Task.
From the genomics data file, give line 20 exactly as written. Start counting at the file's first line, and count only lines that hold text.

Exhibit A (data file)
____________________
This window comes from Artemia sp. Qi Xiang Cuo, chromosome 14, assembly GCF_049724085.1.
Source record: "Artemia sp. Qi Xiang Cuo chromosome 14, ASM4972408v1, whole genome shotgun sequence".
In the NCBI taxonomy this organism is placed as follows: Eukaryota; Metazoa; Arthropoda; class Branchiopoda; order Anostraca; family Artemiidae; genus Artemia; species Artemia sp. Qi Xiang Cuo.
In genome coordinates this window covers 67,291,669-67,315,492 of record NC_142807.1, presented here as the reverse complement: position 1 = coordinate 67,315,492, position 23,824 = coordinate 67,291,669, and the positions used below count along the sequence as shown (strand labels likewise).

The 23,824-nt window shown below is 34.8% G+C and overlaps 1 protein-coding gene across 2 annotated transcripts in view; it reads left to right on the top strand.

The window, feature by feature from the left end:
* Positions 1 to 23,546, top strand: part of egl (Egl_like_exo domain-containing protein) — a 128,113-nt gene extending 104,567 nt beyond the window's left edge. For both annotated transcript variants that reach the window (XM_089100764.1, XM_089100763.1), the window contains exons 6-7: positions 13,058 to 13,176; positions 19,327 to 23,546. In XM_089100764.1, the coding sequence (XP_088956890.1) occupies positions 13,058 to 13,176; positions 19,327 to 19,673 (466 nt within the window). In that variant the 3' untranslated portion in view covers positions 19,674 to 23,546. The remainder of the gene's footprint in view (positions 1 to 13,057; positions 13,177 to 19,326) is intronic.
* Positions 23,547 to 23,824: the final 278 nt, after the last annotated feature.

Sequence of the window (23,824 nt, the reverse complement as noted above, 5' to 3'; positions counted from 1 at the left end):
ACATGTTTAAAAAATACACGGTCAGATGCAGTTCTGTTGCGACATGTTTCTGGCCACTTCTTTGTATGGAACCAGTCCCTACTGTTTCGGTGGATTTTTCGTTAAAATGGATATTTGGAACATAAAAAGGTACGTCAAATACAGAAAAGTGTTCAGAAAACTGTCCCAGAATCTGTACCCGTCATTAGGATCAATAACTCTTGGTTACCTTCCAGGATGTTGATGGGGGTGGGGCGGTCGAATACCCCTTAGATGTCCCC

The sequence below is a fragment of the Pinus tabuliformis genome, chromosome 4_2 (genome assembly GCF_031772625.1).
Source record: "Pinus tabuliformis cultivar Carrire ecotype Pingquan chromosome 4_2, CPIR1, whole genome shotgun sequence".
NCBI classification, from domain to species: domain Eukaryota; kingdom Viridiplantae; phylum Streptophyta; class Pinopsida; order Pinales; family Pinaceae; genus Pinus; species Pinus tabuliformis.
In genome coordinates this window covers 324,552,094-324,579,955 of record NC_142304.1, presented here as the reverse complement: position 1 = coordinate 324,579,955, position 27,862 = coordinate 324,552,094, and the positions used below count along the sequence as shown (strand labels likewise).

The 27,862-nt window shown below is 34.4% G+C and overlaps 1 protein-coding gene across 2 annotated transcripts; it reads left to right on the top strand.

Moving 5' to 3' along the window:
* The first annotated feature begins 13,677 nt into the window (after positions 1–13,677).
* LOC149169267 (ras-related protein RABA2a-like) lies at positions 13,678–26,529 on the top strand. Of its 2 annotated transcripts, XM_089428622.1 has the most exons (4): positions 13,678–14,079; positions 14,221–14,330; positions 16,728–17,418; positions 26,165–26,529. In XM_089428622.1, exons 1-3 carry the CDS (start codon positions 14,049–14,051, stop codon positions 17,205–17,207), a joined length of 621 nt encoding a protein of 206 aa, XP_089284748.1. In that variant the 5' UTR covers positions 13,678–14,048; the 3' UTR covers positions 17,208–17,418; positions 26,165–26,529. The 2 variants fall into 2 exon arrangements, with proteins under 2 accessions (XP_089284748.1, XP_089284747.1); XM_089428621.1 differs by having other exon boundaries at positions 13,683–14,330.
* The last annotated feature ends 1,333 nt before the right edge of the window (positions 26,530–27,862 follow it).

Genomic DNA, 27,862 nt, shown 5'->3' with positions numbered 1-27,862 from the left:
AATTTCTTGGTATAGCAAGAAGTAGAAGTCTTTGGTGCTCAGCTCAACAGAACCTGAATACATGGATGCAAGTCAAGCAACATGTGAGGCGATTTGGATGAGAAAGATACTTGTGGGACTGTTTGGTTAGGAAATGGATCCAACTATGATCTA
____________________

Genomic DNA, 27,862 nt, shown 5'->3' with positions numbered 1-27,862 from the left: